Coffey Potential First Round Pick
Nobody is talking about Amir Coffey right now but a basketball authority told Sports Headliners that a year from now the former Minnesota Mr. Basketball could be a first round selection in the NBA Draft.
Tonight’s 2018 NBA Draft prompts interest locally because the Timberwolves have the No. 20 selection in the first round. Gary Trent Jr., who played at Apple Valley High School and for Duke last winter, is another storyline to follow this evening. But a year from now this community might be focused on Coffey who will have played three seasons for the Golden Gophers and is blessed to have both the height and skills that potentially translate to an NBA career.
“There is no question he could be a first rounder,” said a former Big Ten coach who asked that his name not be used. “I would say if he has a decent season (next winter) he could a mid-first round, or even lottery pick.”
The 6-foot-8 Coffey projects as either a small forward or shooting guard in the pros. His talent package includes athleticism, ball handling, passing, driving, shooting and defending. He is also an unselfish player who cares more about winning than his statistics.
Coffey, though, hasn’t weighed much more than 200 pounds during his Gopher career. He is working to become stronger. “My biggest concern (for Coffey to become better) is his physical strength, and ability to hit the three consistently,” the source said.
A shoulder injury in January caused Coffey to miss most of Minnesota’s Big Ten games during his sophomore season. His stats for all games last season included being second on the team in assists at 3.3 per game, and third in both scoring average and rebounding, 14 points and 4.1 rebounds. His three point field goal percentage was .368 and he made .475 percent of all his shots.
If Coffey had been healthy he might have experienced the kind of season that validated testing the pros’ interest in him entering the draft this spring. Next season he could certainly be the Gophers’ best player and most multiskilled individual. With point guard Nate Mason having graduated, the Gopher coaching staff could utilize Coffey as a point forward and playmaker.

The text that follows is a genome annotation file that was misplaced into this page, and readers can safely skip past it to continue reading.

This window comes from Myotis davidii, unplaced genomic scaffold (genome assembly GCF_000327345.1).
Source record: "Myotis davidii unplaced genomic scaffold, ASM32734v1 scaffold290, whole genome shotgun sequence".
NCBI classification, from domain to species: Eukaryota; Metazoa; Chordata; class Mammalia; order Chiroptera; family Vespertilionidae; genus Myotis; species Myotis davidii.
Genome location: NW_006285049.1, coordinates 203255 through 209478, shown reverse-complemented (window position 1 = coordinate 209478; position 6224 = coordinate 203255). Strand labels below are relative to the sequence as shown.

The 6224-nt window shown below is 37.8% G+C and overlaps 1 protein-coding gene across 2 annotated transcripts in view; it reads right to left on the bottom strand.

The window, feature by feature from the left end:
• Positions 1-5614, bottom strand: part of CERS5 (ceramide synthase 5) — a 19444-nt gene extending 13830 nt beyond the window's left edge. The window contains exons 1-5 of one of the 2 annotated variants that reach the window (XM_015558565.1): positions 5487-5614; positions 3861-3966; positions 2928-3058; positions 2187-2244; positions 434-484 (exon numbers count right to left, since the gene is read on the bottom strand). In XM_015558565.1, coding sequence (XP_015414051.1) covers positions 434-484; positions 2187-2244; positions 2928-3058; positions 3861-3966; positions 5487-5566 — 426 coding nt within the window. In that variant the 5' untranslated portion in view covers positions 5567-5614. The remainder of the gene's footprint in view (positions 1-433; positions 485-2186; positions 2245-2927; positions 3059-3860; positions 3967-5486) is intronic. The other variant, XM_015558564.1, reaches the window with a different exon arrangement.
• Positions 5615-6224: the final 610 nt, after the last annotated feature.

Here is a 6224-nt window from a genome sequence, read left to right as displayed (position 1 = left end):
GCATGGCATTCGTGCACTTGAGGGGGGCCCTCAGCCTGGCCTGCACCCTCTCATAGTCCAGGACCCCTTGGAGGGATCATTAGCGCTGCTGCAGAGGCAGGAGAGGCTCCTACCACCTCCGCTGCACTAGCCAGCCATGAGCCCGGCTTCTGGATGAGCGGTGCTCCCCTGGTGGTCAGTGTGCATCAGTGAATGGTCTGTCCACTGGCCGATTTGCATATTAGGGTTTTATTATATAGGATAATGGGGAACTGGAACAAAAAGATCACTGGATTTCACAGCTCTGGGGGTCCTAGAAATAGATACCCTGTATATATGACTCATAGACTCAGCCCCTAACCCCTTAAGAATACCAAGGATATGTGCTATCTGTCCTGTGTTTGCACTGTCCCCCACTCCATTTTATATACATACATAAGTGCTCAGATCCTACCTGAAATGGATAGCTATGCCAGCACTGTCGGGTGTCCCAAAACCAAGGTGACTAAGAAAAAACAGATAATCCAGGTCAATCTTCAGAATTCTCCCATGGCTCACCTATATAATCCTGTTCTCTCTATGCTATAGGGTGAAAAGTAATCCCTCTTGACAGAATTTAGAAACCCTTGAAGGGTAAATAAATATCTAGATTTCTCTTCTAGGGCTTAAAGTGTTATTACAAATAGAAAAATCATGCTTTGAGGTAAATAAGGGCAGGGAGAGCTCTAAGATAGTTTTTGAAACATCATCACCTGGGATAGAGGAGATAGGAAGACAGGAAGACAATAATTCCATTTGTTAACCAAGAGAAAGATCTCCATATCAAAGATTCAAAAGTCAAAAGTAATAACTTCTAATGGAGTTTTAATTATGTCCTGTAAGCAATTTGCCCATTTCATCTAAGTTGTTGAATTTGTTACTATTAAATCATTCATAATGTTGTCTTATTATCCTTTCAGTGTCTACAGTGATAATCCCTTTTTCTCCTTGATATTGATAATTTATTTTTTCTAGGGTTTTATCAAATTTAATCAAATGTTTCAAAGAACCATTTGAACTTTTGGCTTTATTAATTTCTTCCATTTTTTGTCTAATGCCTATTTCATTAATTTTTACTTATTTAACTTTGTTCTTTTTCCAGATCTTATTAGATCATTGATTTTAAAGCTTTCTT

In that role Coffey could distribute the ball to Minnesota’s best low post scorer, forward Jordan Murphy, or pass to one-on-one specialist Isaiah Washington, allowing Washington to slash to the basket, or shoot from the corner. Coffey could also drive with the ball and set up teammates, or choose to shoot either long range or closer to the basket.
“If he (Coffey) gets stronger and improves his shooting he could be a real surprise to people because he is smart and passes the ball extremely well,” the ex-coach said. “His whole thing is staying healthy and getting stronger.”
Murphy will be a senior next season and at 6-6 and 250-pounds is one of the better rebounders and low post scorers in college basketball. The authority quoted here said Murphy is “a hell of a college player,” but may not have enough variety of skills to be drafted or make an NBA roster as a free agent.
The former coach believes Murphy projects as a short power forward in the pros. Murphy probably lacks the quickness to play small forward and defend. His inconsistent outside shooting, ball handling and passing skills are causes for concern, too.
Murphy has been All-Big Ten at Minnesota and so, too, was Mason who won’t be drafted tonight by an NBA team. Mason could receive a free agent invite from one of the league’s 32 teams to play on a summer league team. Scouts likely see him as a player who at 6-foot-2 is undersized to play point guard and has more of a shoot first, pass second mentality.
As for Trent, he might be drafted in the first round or slip to the second. Nbadraft.net projected in its mock draft yesterday that Trent will be chosen at No. 28 in the first round by the Warriors.
The Warriors could be an ideal fit for the 6-foot-6 Trent who is an extraordinary outside shooter (he set a Duke freshman record for three pointers with 97). The NBA champion Warriors rely on the accurate three-point shooting of guard Klay Thompson to help balance their offense but Thompson becomes a free agent after next season. Whether the Warriors can or choose to give Thompson a rich deal is the subject of considerable speculation.
Do the Warriors think they could draft a cheaper version of Thompson in Trent, who might help them immediately or in a year or two? Trent’s NBA career could very much be tied to being employed by a team that needs outside shooting because he isn’t highly praised for his ball handling, passing and defense.
Trent seems similar to former Robbinsdale Cooper star Rashad Vaughn but he has to hope for a better career with the pros. Vaughn, about the same height and weight as Trent, was known for his long range shooting in 2015 when the Bucks selected him in the first round. Vaughn competed one season at UNLV, just as Trent played only his freshman year at Duke. Vaughn struggled to establish himself with the Bucks and other NBA teams, and is no longer in the league.
Nbadraft.net projected the Timberwolves will choose Oregon freshman shooting guard Troy Brown at No. 20. The website also predicted Minnesota will select another shooting guard in the second round, taking Kentucky freshman Hamidou Diallo at No. 48.
Tom Thibodeau said on WCCO Radio yesterday morning the Wolves aren’t committed to drafting for a specific position but he indicated interest in “wings”—the position Brown and Diallo can likely play. Asked about the possibility of a trade for the pick, the Wolves’ coach and president of basketball operations answered “absolutely.”